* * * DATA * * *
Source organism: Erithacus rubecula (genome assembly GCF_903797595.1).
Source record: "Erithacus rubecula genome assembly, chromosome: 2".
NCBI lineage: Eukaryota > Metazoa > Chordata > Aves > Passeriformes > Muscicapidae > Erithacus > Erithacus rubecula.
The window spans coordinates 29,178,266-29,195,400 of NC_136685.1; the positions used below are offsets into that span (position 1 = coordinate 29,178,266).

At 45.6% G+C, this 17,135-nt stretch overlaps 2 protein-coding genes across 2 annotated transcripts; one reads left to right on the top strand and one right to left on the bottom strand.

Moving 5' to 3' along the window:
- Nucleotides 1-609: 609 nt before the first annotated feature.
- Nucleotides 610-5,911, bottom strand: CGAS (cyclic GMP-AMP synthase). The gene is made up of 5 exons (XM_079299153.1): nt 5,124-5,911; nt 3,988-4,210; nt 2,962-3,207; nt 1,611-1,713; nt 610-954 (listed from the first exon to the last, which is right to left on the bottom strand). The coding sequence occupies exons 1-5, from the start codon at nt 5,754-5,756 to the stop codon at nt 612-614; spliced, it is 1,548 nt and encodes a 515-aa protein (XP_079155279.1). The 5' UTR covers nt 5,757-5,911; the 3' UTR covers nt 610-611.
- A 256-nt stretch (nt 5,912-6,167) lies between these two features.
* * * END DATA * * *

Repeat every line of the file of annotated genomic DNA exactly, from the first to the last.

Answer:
Source organism: Erithacus rubecula (genome assembly GCF_903797595.1).
Source record: "Erithacus rubecula genome assembly, chromosome: 2".
NCBI lineage: Eukaryota > Metazoa > Chordata > Aves > Passeriformes > Muscicapidae > Erithacus > Erithacus rubecula.
The window spans coordinates 29,178,266-29,195,400 of NC_136685.1; the positions used below are offsets into that span (position 1 = coordinate 29,178,266).

At 45.6% G+C, this 17,135-nt stretch overlaps 2 protein-coding genes across 2 annotated transcripts; one reads left to right on the top strand and one right to left on the bottom strand.

Moving 5' to 3' along the window:
- Nucleotides 1-609: 609 nt before the first annotated feature.
- Nucleotides 610-5,911, bottom strand: CGAS (cyclic GMP-AMP synthase). The gene is made up of 5 exons (XM_079299153.1): nt 5,124-5,911; nt 3,988-4,210; nt 2,962-3,207; nt 1,611-1,713; nt 610-954 (listed from the first exon to the last, which is right to left on the bottom strand). The coding sequence occupies exons 1-5, from the start codon at nt 5,754-5,756 to the stop codon at nt 612-614; spliced, it is 1,548 nt and encodes a 515-aa protein (XP_079155279.1). The 5' UTR covers nt 5,757-5,911; the 3' UTR covers nt 610-611.
- A 256-nt stretch (nt 5,912-6,167) lies between these two features.